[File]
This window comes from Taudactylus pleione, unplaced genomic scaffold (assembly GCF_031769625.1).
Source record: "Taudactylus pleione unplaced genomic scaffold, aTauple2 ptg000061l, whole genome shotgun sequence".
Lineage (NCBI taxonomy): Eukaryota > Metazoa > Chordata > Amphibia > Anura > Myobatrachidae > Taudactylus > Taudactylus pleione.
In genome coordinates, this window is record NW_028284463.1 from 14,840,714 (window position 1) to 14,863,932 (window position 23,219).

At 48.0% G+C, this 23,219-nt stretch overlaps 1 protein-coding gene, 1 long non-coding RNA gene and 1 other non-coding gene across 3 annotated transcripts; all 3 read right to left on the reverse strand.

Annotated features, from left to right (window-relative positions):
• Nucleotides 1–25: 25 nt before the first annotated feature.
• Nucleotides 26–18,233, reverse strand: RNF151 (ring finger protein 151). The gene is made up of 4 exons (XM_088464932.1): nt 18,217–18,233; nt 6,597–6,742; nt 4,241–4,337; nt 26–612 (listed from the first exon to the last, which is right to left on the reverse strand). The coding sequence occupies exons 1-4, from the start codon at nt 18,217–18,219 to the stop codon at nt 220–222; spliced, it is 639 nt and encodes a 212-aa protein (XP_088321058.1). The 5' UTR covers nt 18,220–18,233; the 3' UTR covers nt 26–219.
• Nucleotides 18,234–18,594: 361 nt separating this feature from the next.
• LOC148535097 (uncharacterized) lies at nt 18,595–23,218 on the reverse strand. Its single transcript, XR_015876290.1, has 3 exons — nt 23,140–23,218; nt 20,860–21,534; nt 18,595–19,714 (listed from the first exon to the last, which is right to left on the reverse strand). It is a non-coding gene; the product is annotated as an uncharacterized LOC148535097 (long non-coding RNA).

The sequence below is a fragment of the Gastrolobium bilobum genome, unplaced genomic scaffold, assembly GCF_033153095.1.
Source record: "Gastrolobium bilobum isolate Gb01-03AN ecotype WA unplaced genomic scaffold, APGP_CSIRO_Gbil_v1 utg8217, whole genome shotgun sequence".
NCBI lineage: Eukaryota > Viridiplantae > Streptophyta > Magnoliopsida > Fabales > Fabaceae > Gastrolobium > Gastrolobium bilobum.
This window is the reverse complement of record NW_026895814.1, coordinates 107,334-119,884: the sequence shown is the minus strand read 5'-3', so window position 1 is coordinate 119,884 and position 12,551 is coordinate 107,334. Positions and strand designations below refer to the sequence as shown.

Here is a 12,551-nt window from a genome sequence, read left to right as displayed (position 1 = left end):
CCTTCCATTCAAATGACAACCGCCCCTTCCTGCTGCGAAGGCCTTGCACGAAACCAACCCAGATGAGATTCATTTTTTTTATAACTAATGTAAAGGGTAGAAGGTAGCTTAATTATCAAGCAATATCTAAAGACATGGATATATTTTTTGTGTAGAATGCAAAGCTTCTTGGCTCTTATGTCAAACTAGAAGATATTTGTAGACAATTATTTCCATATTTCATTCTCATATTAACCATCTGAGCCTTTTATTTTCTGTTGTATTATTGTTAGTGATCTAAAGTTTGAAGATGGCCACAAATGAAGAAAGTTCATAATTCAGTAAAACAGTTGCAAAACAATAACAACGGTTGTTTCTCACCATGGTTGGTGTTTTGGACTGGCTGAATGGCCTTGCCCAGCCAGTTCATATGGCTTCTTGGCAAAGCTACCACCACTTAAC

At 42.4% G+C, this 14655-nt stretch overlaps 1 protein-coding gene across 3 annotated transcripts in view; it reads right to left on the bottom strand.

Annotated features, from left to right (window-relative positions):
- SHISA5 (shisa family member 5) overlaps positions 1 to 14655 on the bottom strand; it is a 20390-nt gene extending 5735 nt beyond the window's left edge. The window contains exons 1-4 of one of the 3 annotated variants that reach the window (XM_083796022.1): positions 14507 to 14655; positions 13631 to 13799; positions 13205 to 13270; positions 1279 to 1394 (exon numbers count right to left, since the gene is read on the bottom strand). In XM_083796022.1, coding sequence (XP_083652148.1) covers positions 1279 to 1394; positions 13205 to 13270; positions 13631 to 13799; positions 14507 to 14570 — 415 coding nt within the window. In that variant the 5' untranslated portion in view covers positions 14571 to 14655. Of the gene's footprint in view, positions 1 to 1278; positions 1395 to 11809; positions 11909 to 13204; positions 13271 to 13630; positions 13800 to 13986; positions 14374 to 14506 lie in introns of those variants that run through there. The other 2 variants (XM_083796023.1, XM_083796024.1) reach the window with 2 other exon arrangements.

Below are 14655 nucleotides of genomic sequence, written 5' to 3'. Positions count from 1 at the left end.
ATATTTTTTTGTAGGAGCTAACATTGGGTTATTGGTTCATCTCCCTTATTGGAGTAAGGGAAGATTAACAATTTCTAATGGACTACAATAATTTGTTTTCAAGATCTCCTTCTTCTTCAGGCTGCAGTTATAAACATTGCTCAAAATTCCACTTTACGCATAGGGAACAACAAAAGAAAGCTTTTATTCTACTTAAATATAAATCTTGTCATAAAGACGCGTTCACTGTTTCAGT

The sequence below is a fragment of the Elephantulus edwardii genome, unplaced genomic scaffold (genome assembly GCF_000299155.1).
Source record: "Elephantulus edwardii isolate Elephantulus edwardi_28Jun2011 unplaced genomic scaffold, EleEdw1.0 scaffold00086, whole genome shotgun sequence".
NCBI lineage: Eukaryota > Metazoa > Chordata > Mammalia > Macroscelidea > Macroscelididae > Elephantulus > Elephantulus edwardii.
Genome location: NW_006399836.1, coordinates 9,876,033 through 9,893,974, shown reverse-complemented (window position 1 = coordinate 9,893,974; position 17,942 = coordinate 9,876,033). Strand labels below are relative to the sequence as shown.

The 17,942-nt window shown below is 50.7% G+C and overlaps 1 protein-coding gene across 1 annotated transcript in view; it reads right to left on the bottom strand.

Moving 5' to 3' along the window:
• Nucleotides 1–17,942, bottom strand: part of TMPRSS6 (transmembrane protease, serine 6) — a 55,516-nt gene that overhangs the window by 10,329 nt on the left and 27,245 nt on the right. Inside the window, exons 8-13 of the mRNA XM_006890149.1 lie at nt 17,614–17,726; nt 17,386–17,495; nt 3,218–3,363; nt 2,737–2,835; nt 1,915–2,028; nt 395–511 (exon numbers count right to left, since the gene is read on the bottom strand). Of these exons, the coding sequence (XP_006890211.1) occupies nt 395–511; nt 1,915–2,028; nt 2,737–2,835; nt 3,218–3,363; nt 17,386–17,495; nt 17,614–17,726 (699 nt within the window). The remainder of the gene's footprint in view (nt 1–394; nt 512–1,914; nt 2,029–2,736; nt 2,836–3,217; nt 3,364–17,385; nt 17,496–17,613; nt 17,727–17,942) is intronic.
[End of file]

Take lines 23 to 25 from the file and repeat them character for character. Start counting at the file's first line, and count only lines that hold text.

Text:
Source record: "Elephantulus edwardii isolate Elephantulus edwardi_28Jun2011 unplaced genomic scaffold, EleEdw1.0 scaffold00086, whole genome shotgun sequence".
NCBI lineage: Eukaryota > Metazoa > Chordata > Mammalia > Macroscelidea > Macroscelididae > Elephantulus > Elephantulus edwardii.
Genome location: NW_006399836.1, coordinates 9,876,033 through 9,893,974, shown reverse-complemented (window position 1 = coordinate 9,893,974; position 17,942 = coordinate 9,876,033). Strand labels below are relative to the sequence as shown.